I’ve been testing some dates between AS3 and PHP. I want to upload them into a database so formating into mySQL format too. To make it straightforward I passed milliseconds between AS3 and PHP. My fun started when I tried to convert it to a date in PHP 5.3.29
The date I stared with in AS3: Fri Oct 28 2016 17:45:13 (my local time)
In milliseconds thats: 1477669513556
My test code:
echo "Milliseconds: " .$testDate ."\n";
echo "DATE: " .date('Y-m-d H:i:s', $testDate) ."\n";
The result I got was
DATE: 1976-05-12 16:42:12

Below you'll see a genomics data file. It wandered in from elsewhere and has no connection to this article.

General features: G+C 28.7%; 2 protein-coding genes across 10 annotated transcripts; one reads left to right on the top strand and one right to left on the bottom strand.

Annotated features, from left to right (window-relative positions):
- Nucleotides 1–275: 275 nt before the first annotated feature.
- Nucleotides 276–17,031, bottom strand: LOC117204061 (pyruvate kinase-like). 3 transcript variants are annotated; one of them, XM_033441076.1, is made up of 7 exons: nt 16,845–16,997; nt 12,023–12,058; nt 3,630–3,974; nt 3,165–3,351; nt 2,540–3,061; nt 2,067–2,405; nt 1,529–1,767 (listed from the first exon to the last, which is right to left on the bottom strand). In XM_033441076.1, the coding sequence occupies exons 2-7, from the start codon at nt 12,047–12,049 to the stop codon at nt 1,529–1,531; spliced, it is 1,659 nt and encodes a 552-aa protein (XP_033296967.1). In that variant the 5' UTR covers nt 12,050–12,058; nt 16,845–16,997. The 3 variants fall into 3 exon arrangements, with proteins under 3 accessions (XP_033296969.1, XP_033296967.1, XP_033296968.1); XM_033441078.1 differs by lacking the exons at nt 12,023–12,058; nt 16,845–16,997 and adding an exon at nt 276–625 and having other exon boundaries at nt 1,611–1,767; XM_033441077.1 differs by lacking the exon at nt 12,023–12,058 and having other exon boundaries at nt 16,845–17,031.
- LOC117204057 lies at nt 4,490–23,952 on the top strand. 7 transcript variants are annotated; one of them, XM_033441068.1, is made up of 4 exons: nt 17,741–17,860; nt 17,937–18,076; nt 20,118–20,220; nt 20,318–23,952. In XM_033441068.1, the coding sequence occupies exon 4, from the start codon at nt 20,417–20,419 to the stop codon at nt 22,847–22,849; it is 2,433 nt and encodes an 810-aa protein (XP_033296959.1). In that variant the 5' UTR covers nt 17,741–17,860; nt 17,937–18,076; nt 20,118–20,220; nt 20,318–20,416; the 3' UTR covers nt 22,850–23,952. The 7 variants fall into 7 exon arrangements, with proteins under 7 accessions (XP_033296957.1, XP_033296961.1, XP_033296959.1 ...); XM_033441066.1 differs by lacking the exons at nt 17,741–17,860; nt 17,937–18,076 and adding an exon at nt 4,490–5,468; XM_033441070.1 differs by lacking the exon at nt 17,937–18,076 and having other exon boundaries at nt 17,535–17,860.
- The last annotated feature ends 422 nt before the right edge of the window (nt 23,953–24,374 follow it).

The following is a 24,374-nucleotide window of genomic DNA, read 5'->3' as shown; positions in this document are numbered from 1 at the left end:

Can someone kindly explain to me where I or PHP are going wrong???
The doc for
time() says "Returns the current time measured in the number of seconds since the Unix Epoch (January 1 1970 00:00:00 GMT). ", so if you’re passing in milliseconds to a function that expects a time based on the number of seconds, isn’t that going to cause a problem?
The way I usually look at translating value representations is to compare the two values - so what happens if you display the raw value of
time() for the date/time example you use above?
@droopsnoot Thanks for your input, I’ve not been using time() but Doh! you were right… I was so rapped up in coding that I negated to realise that date() in PHP requires seconds…what a stupid oversite… Thanks
I saw that you don’t use
time() directly, but the second parameter of the
date() function is a
time() value, that’s what I was getting at. Glad it’s helped.
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